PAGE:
Carl Bussler
I love stories about redemption, forgiveness, and guilt. Double Dead delivers. This story has a vulgar, brutal, hard-candy coating. I found it difficult to like the protagonist in the beginning. Coburn the vampire is really quite despicable. He's crass. Violent. Selfish. Rude. But it wasn't long before I was in his corner cheering him on.

This is what makes the journey so enjoyable. His personal transformation from hunter to shepherd.

Immediately after finishing Double Dead, I fired-up Amazon and
Jax Garren
I read this book because (a) I adore Chuck Wendig's irreverent yet thoughtful blog Terrible Minds and (b) vampire/zombie pulp horror, yes please.

Wow. This book is disgusting. And hilarious. It's like a Quentin Tarantino movie in book form with a vital difference: I like Wendig's characters. Though I admire Tarantino's skill, creativity, and vision, I don't enjoy his movies because his characters are pretty much soulless. (Yes, I've seen Kill Bill. No, it didn't change my mind.) Chuc
Chuck Wendig really hit the ground running. As far as skill goes, it really doesn't feel too much farther than his Miriam Black books (the two I've read anyway). I do have a couple issues with his writing, particular to this story. One is that he definitely depends on character archetypes to outline his characters, and it gets a little boring seeing everyone perfectly live up to the expectations of that stereotype. The other is that he tends to make narrative choices that feel really unsatisfyin ...more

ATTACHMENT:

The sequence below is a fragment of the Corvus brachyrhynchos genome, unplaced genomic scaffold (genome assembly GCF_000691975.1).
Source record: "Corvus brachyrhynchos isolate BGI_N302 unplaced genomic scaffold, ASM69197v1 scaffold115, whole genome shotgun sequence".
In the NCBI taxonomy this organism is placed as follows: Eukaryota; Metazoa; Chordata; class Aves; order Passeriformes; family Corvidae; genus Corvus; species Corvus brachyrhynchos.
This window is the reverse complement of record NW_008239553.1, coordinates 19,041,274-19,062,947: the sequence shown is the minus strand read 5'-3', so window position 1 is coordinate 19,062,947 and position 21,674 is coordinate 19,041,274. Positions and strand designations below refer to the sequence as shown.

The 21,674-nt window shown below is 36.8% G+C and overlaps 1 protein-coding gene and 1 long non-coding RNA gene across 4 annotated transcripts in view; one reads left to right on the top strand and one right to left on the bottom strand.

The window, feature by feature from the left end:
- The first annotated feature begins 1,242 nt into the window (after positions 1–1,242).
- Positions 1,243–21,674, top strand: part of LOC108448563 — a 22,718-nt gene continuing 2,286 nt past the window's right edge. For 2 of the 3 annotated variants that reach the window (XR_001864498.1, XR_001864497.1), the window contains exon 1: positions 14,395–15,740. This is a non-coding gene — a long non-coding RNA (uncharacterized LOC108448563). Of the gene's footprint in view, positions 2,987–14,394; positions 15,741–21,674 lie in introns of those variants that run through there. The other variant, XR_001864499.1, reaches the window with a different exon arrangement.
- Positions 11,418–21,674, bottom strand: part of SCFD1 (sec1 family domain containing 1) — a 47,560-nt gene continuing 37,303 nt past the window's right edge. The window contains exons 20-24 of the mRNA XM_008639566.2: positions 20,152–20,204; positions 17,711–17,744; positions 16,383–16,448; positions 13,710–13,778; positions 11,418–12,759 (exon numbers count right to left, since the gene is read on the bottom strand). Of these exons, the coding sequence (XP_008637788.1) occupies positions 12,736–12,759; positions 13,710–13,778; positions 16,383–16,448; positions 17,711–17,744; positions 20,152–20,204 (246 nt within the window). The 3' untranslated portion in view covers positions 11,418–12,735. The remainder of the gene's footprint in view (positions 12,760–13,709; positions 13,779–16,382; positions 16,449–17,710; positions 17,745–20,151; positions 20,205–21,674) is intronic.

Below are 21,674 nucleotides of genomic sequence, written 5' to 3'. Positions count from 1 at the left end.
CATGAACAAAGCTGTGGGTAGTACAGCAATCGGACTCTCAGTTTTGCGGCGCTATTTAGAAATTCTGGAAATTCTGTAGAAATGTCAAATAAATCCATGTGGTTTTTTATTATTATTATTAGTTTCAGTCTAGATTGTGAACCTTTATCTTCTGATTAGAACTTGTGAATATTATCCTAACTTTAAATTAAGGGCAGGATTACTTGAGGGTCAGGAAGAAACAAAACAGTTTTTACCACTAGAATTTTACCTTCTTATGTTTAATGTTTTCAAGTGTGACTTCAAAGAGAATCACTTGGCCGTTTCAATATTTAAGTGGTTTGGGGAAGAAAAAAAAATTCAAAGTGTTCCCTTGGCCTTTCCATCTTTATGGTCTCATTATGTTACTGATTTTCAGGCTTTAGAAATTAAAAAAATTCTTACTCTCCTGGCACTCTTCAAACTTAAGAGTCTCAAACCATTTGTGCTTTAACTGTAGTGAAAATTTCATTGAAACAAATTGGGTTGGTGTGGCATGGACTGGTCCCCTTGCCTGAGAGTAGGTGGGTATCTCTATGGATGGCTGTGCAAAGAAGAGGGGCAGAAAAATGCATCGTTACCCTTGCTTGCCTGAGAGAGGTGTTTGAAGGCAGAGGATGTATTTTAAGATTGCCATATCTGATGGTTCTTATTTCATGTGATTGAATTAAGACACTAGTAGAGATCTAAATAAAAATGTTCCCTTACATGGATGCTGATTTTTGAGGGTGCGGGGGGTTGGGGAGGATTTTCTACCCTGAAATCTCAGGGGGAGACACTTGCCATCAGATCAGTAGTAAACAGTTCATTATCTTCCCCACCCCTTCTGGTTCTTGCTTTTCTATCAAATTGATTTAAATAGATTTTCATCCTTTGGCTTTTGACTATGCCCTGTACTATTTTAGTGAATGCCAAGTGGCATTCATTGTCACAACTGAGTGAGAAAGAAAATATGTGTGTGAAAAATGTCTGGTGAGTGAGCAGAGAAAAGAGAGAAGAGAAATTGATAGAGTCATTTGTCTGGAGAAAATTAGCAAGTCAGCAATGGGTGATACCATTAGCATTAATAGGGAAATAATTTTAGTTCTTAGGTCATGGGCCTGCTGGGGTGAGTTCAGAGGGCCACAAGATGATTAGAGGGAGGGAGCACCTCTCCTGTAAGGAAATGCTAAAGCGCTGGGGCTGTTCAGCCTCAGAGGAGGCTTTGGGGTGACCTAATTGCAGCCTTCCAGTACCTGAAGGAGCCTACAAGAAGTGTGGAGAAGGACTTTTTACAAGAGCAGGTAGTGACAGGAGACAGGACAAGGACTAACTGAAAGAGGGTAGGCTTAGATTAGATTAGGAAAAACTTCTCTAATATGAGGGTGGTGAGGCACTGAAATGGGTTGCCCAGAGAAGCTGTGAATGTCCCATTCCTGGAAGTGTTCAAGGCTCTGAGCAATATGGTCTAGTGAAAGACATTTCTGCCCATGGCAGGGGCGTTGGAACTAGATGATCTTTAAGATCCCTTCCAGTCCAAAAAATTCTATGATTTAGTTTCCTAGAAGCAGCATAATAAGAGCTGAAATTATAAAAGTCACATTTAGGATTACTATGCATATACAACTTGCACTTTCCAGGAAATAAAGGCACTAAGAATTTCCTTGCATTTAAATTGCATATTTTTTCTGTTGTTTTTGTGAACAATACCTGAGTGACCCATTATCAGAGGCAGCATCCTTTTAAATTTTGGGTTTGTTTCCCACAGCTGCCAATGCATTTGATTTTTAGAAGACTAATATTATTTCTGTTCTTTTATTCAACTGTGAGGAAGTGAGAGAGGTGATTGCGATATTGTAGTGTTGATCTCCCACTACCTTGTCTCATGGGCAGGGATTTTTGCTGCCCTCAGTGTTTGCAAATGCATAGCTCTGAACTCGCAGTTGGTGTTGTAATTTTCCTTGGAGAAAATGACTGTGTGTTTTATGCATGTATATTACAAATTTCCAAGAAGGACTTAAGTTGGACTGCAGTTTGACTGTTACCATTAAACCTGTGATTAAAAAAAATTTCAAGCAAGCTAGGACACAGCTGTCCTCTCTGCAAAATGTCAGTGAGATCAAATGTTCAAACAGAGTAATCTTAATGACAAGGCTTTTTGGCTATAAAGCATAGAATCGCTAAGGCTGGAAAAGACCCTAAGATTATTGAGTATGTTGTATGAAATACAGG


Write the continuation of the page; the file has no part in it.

Amanda  Cooper
It's certainly a new spin on the Zombie Apocalypse. What would happen if you were a vampire, and you woke up to find most of your food source is walking around all pussy and rotten and, well, inedible? If you're Coburn, you turn shepherd, protecting your food source to ensure your survival.

Now, let's not think this is altruism. Coburn is a total asshole. Cocky, smug, cheerfully violent - this vampire does not sparkle, or swoon, he bites holes in you and drinks your blood. He's Spike, before spik
Trevor Green
First off, I'm gonna tell you all that Double Dead is not for the faint of heart. If you suffer from a severely overactive gag reflex, heart murmurs, are a nun, or you're just straight up noodle-necked (not a real thing), stay well back. If you don't fall into those categories, pick up the dang book. I give Double Dead 5 solid stars, and it deserves it.

I've been a long time follower of everything Chuck Wendig. I guess I may even be considered a Wendigoth (a term for Wendig fans, coined by anothe
I like the writing of Chuck Wendig. I regularly read his blog and have read all of his writing advice and short stories that I have been able to buy. So I pretty much knew what this book was going to be like. Or at least I thought I did. Some people do not like the amount of profanity contained in Mr Wendig’s work and surprisingly for a zombie apocalypse novel where everything goes totally to pot there is a lot less of that kind of language than I’d expected. Don’t get me wrong this is no YA flu ...more
Probably between 3 and 4, but I'm rounding up because why not be generous?

I was taken by the concept here immediately. What does a vampire do in the zombie apocalypse? It's such an easy concept, and a good genre mash-up, but it was fresh enough that I hadn't seen it before and Wendig shows from the outset that he's going to have some fun with it, without making fun of it.

The first half to two-thirds of the book it all seems to be tracking along fairly well, a straight-line narrative but well tol
This book is pulp.

I mean, it has to be, right? It's a vampire fighting zombies. That's... about as pulpy as you can get.